Monday, May 17, 2021

Cannes 1984: The Karma of Images

This text was published in Libération on the same day as Daney's first review of Leos Carax's Boy Meets Girl.

The Karma of Images 
The Cannes Festival is a rite. It also used to be a celebration. Every year, international critics used to discover the geopolitical map of the world (of images) through a selection of unreleased films (at least in France) that they were the first to see. Things were fresh and there was even a small thrill: that of being the first audience of a film, to have rights and duties toward the film. That of relating what they had seen, to create the desire to see what they had liked, to criticise what had disappointed them – or what had shocked them (the scandal of L’Avventura in 1960!). I have not known this era but everything tells me it existed. 
But what happened over the years? More images were consumed ever more quickly by fewer people. The world of cinema (film rotas, news, ideas, trends and people) accelerated and then started to race. Although still a rite, the Cannes Film Festival is less a baptism of fire or a crossing of the line for films than a sort of test or confirmation, a second chance or a rematch (I’m speaking of the official selection of course). The Americans send in films that have already missed the Oscars, but which, because of their strangeness, may attract European audiences (Coppola, Cimino and, this year, Leone), while large distributors kill the goose and the golden eggs by releasing the film in theatres at the same time as the festival, or right after, transforming the opening night gala into a mundane preview. In short, the festival goer is losing his cinephilic privilege, that of coming back to Paris, with a tan if possible, and answering the feverish questions of his friends wearily and enigmatically: “So, how was the…?”. And when a film from the French selection (always a ridiculous State affair every year) has already been released in theatres, the talk is about a “César effect” of the festival: the rite hesitates between redemption and intensive medication. 
One must be a cinephile to feel these things, but one would be naive to think it only concerns the world of cinema. This loss of the feeling of the present is obviously the great phenomenon of the media. We aren’t facing things anymore, yet we are unable to shake off their image, as if it were a friendly ontological glue. The urgency to see a film is reduced, and it may eventually result in a reduced urgency to make films. We’ve entered the era of recycling. The karma of images is to be reborn. They will bury us all. 
What happens to the film critic who comes home, late and tired, to his small hotel room? He switches on the TV on instinct and discovers – joy of joys! – that beyond the end of daytime programmes and the embarrassing “bonne nuit les petits!” that the announcers use to send to bed the good (working) people of France, there are still images! Not everywhere, sure, but on a thousand TV sets that play Sygma’s “Star 84” show after midnight. And there, in spite of good sense, with neurons fried and retinas on fire, the film critic continues to watch! Because after midnight on Sygma, there is the “Gaumont film club”, there is yet another film.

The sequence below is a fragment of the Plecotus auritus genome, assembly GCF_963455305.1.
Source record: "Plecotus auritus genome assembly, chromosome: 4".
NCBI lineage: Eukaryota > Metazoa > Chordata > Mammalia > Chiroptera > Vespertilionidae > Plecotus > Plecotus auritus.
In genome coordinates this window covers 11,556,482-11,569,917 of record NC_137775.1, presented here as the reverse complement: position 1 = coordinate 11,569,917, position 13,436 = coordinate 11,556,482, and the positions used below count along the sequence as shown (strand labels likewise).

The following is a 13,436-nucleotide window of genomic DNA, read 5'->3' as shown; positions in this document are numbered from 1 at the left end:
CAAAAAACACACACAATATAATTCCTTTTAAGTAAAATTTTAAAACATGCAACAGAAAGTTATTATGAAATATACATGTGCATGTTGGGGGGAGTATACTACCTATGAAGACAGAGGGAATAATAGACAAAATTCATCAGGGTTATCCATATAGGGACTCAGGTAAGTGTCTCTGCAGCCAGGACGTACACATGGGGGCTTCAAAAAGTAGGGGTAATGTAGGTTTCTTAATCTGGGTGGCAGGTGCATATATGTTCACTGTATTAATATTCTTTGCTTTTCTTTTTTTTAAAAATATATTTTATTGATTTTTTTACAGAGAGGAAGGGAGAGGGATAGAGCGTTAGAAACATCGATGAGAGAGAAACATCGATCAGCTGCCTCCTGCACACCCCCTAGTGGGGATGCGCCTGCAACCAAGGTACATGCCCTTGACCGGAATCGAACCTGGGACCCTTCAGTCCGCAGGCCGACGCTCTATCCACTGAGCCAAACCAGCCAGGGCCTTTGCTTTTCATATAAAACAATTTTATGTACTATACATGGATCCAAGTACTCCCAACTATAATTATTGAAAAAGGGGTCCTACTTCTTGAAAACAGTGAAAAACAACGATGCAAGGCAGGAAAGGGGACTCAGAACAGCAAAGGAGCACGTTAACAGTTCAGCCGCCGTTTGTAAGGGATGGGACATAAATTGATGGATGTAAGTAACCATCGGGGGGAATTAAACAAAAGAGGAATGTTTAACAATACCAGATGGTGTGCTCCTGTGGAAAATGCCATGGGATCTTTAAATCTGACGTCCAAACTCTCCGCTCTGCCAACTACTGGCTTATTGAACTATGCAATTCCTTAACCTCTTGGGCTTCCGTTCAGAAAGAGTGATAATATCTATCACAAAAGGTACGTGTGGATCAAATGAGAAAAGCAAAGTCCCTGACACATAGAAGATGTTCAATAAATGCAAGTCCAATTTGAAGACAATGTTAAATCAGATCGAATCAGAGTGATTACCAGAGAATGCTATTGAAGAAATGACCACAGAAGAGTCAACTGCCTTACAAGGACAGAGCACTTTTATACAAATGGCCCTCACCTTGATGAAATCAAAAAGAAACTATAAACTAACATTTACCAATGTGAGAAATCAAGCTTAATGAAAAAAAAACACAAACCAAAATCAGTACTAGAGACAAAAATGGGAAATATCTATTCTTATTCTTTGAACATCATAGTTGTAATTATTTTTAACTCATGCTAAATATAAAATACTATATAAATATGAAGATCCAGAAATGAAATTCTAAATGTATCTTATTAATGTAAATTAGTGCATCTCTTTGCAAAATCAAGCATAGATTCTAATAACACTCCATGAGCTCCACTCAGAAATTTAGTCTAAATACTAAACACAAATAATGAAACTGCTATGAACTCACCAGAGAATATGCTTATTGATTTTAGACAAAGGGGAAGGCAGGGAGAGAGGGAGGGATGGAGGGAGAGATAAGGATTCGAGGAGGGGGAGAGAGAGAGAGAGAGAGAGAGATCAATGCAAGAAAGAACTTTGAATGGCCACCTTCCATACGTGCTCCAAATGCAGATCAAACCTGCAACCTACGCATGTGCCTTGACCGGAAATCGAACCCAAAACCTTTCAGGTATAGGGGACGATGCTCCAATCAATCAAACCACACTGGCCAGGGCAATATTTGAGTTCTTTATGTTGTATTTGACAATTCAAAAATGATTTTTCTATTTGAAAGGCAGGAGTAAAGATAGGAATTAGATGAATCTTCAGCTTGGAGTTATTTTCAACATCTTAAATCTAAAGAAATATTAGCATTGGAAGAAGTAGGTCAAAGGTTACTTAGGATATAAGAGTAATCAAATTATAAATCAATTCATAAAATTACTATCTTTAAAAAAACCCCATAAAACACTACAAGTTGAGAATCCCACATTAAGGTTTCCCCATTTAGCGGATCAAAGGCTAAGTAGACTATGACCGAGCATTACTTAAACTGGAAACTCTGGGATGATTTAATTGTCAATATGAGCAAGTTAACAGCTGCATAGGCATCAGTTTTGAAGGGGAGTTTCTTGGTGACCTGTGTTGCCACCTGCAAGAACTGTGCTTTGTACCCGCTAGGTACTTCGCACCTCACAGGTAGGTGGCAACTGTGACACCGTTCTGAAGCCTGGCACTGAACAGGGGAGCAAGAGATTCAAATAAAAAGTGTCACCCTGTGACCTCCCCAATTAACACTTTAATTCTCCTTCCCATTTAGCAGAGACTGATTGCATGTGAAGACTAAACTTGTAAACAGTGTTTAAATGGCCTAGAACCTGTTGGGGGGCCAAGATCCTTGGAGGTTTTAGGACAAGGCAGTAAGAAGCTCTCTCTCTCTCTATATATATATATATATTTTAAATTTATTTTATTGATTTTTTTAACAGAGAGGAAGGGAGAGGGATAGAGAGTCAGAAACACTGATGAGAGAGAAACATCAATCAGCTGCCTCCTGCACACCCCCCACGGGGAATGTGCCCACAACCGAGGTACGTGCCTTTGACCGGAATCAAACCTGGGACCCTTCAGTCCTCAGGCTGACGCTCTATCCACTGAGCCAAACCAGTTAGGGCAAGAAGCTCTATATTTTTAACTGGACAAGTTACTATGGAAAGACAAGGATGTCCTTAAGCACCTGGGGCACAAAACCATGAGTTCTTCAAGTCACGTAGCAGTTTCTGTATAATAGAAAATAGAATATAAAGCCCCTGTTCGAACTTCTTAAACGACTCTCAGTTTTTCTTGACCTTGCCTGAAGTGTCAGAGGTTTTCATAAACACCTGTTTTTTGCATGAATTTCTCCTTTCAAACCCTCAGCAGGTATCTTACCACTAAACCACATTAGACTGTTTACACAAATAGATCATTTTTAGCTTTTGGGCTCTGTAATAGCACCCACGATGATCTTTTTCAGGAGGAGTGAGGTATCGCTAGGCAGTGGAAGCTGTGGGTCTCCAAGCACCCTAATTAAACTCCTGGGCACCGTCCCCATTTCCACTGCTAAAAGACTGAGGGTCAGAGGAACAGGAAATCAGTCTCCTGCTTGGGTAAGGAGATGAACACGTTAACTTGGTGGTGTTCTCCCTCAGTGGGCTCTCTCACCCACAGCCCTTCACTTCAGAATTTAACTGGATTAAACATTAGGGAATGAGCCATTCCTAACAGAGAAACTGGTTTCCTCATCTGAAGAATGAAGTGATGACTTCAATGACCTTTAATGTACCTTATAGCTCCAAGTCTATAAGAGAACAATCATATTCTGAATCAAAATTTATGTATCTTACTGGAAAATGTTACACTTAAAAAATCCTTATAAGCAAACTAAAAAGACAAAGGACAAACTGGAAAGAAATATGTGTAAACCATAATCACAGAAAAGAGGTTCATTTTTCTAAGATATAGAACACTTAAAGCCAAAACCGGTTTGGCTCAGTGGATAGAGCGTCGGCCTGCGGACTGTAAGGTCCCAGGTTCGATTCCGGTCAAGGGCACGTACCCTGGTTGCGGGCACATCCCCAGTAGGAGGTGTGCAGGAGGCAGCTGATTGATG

It’s a strange (and slightly revolting) experience that consists of watching large extracts of, for example, City of Women or Identification of a Woman, when one should be sleeping. An amazing sensation of floating in which old acquaintances come nourish our REM sleep. Last reflexes of the critic (does the film still hold together?), remnants of daytime lucidity, strange gratitude towards these images which needn’t be written about or discussed the day after. This is how, every evening, images cure us of images. 
This loss of the feeling of the present also leads to an indifference towards the future and a forgetting of the past. All images are suddenly equal. Recycling counters are reset to zero. The day before yesterday, barely managing to watch Identification of a Woman, I had to make an effort to recall that this film was in competition here at Cannes in 1982 and that we had to fight (for the film, and even to see it, to enter the film theatre, to convince those that snubbed it, to improvise two pages for the newspaper). Was that which was true, or this discrete return of the film two years later, already as an object for film clubs? 
It is becoming harder every day to identify with films. Because we no longer come across them (like shooting stars) but because they begin to resemble us: in reserve, taped, waiting, in TV listings, vaguely present and always ready. 

First published in Libération on 17 May 1984. Reprinted in Ciné journal 1981-86, Cahiers du cinéma, Paris, 1986. Translation by Laurent Kretzschmar and Srikanth Srinivasan.

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